We asked Shannon Hansen, a community library assistant at Halifax North Memorial Public Library, to pick one moment that describes the spirit of Halifax Public Libraries and why it's the best. "You're saying pick one moment," he says, "but I have those kind of moments every day."
Hansen has spent the last eight months—along with the entire HPL team—pushing the limits of what a library can do and mean for a community, efforts our readers appreciated. For months he was driving around in his truck delivering food bundles to families, talking to parents and keeping in touch with the teens he used to hang out with daily.
He was fielding an endless flood of the same question: "When will the library be open again?" And with no answer to give, he says he could "see in their face, kind of the whole slump of their aura" from missing the connection that came from generations of families spending time in that library.
When curbside pickup started and his food bundle runs now came with a bit of good news, it was hugs and smiles, each person's reaction helping him understand "what this place means to other people, how important it is and how valuable it is."
Then his deliveries finally brought the news that the library was reopening for real. The celebrations got real then, too. It's one thing, says Hansen, for parents to be asking about the library and checking out books, but another thing entirely when teens, lost in this big confusing world with lockdowns and TikTok, can't wait for the library to open again. "It's just amazing to see how important this place was," Hansen marvels again, "and what it meant to everybody."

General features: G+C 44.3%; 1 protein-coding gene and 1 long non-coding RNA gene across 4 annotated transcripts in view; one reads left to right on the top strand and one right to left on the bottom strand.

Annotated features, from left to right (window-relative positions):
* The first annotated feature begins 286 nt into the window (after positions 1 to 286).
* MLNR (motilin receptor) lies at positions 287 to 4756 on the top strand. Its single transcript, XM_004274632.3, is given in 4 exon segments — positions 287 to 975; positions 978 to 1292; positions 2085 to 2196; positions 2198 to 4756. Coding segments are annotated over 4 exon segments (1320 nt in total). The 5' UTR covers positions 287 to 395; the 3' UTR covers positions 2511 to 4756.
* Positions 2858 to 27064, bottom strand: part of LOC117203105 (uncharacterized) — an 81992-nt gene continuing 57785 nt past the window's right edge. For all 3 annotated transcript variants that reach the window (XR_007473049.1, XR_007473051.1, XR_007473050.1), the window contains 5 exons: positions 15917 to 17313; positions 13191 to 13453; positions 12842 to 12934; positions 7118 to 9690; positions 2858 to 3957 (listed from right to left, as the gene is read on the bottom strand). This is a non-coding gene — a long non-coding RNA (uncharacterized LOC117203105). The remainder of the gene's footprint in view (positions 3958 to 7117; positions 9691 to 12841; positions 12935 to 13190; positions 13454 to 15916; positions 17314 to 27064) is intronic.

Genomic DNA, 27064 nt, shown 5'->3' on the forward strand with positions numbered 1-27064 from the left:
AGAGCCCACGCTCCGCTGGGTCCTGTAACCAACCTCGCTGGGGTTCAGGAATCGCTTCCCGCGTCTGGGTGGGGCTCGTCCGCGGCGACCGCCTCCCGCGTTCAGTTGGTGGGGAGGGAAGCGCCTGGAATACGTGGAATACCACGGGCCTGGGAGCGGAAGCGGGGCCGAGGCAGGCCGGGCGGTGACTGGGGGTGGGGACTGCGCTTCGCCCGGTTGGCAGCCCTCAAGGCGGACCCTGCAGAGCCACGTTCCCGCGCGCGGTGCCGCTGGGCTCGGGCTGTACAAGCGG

The library's mission is serving community, and serving community is all that it does. And it does so by simply paying attention to those it serves. So when the time came to transition to pandemic precaution operations, it was kind of easy, says Hansen.
Kids all of a sudden needed to do schoolwork from home? The library sent Chromebooks out to families who needed them (some delivered by Hansen himself). Families didn't have reliable-enough wifi for online assignments? The library boosted its wifi signal to reach further outside the perimeter of the buildings. Closed buildings meant public washroom access was taken away—the library set up portable washrooms downtown. Kids were going stir crazy at home? The library handed out age-appropriate activity packs stuffed with snacks and games.
Online collections expanded, fines were removed, and English as an Additional Language tutoring sessions seamlessly became virtual. It was an endless flow of new ideas and initiatives, of moments that let us know the library certainly was loving us back.
As Hansen says, Best-of-Halifax moments that happened every single day.